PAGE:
I popped in the charged battery and a 4 GB Class 4 SD card (easy to do without reading the manual since both can only fit in the correct manner), pressed the power on, and started shooting everything in sight using the default IA (intelligent auto) mode. You will have to get an SD card since the on-board memory is only good for about 4 pictures at the highest (4000 x 3000 pixels) setting.
The first twenty pictures I took were pretty solid with one or two slightly washed out with the automatic flash. The delay between pictures was acceptable (2-3 seconds) but not exceptional by any means. In IA mode, holding down the shutter button half way displays the ISO and shutter speed on the LCD display, which with my limited photographic experience was still a nice feature.
Part of what I attempt to do is intentionally "stupid" things to see what happens (no, I do not immerse it in water). So, I turned the house lights out and started shooting people across the room. I didn't expect these low light photos to come out well, and they didn't - the camera detected the low light and that it needed the flash, but the range of the flash didn't do much to illuminate beyond the specified 2 meters or so, hence, the picture was blurry. Otherwise, walking around the house, outside the house, up to people real close, etc., I'd say 90 percent of the 150 or so pictures I took were very good to excellent (and a little post processing won't hurt a thing). The anti-jitter features seemed to be in top form with almost no blurriness in any but in the worst lighting conditions.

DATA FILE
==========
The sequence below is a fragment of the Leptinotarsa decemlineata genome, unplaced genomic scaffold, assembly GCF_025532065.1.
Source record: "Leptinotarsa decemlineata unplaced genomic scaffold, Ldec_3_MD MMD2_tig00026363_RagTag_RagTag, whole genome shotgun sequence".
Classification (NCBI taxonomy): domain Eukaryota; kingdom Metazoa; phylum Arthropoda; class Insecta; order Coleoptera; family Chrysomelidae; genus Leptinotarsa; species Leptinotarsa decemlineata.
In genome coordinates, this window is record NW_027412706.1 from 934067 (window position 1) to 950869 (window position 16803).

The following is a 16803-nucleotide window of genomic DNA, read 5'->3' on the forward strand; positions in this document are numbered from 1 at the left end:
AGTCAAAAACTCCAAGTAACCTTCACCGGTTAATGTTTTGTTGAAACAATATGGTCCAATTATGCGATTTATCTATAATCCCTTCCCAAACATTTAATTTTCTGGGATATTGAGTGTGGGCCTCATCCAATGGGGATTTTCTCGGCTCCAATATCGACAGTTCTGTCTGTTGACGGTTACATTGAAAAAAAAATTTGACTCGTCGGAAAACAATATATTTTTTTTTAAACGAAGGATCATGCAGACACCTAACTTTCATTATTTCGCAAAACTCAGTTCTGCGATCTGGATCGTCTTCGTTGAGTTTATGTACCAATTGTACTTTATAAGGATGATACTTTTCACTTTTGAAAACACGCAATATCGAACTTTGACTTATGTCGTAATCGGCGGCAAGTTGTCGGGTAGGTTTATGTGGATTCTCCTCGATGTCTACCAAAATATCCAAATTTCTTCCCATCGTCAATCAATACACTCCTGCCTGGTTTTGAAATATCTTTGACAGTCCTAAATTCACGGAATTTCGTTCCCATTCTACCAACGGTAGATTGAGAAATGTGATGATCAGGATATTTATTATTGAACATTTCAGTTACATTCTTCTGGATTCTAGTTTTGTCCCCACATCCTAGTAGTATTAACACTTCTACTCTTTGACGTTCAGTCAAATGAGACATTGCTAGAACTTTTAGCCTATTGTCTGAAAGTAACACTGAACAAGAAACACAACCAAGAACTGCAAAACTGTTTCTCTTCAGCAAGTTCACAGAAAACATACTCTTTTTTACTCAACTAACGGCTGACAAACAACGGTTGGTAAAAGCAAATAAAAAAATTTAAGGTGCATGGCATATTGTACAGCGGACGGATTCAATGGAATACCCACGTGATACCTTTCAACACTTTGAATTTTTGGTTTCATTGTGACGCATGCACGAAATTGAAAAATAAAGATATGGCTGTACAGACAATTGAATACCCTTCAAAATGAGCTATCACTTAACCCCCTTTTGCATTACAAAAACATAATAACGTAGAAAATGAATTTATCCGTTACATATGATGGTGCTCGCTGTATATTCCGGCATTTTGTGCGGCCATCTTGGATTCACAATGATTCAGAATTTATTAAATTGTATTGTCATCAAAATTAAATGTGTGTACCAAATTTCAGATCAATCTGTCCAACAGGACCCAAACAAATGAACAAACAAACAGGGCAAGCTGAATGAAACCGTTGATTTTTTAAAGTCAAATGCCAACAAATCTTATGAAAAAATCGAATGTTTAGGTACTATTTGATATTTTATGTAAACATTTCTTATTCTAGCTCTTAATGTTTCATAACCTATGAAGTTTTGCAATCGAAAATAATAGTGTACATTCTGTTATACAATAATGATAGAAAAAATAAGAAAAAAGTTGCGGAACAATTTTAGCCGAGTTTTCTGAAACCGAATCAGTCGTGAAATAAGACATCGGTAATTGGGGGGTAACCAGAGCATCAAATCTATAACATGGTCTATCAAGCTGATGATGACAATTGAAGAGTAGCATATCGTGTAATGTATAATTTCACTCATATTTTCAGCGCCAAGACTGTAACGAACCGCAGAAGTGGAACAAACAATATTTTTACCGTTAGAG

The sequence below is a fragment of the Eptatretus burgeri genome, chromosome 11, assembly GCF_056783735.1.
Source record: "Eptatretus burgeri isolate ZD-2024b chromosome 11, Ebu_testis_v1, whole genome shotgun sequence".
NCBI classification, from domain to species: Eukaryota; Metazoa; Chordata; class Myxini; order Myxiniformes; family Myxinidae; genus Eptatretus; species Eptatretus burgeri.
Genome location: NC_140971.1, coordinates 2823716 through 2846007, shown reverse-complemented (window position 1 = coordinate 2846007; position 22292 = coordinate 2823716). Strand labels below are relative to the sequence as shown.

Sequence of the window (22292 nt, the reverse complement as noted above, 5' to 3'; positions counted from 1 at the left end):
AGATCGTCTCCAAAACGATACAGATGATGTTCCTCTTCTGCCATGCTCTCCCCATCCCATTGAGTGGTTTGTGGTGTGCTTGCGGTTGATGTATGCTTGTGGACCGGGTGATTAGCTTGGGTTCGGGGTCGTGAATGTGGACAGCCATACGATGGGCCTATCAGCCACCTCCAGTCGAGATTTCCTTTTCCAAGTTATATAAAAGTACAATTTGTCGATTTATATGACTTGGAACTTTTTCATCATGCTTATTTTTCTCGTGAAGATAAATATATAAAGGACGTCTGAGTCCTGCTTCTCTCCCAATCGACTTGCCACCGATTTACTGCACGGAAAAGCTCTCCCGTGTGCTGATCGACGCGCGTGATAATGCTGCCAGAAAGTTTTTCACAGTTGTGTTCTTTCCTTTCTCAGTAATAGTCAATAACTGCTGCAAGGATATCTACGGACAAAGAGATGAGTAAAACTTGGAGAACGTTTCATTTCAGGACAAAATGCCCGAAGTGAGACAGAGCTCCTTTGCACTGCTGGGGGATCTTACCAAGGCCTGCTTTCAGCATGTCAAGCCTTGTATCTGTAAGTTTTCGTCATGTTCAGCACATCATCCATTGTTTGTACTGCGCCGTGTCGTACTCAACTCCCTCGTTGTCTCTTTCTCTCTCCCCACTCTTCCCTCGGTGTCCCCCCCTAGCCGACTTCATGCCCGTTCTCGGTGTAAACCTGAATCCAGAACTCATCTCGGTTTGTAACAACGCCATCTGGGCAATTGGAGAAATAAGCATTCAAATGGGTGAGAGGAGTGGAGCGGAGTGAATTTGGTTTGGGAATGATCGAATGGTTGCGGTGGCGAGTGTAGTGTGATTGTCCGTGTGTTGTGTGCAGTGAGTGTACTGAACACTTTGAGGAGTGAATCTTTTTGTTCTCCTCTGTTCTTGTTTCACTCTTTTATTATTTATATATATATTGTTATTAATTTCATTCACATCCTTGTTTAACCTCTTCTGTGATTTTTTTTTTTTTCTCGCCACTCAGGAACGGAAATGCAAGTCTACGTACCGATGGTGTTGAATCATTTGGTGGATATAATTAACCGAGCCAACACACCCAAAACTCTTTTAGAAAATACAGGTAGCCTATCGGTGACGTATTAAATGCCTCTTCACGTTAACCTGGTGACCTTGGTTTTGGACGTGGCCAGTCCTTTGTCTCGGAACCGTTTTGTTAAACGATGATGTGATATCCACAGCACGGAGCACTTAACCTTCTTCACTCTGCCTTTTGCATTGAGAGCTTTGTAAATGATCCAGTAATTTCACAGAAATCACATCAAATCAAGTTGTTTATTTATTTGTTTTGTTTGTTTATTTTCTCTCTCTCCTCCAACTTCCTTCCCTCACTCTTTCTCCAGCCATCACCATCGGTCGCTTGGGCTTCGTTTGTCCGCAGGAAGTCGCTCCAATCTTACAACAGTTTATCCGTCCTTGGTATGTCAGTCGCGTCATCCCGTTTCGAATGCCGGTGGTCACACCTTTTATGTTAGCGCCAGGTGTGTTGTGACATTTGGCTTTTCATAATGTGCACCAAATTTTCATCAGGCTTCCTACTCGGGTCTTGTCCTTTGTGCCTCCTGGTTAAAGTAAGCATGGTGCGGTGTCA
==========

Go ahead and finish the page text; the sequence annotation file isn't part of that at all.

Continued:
I took this on my train ride to work and shot inside and outside, and got some very nice pictures with the raindrops on the window in sharp focus, and the background scenery quite clear. The IA mode is a pretty good universal choice. I did have some issues shooting some macro shots (a couple of inches away) and experimented with turning the flash totally off. Macro shots seem to work best with no flash. All in all, this is the best "point and shoot" I've ever had for shooting macro type close-ups (e.g., I like to take close-up pictures of butterflies). Off the train and at work I was able to get some very nice shots of tiny screws and wood grain on the desk.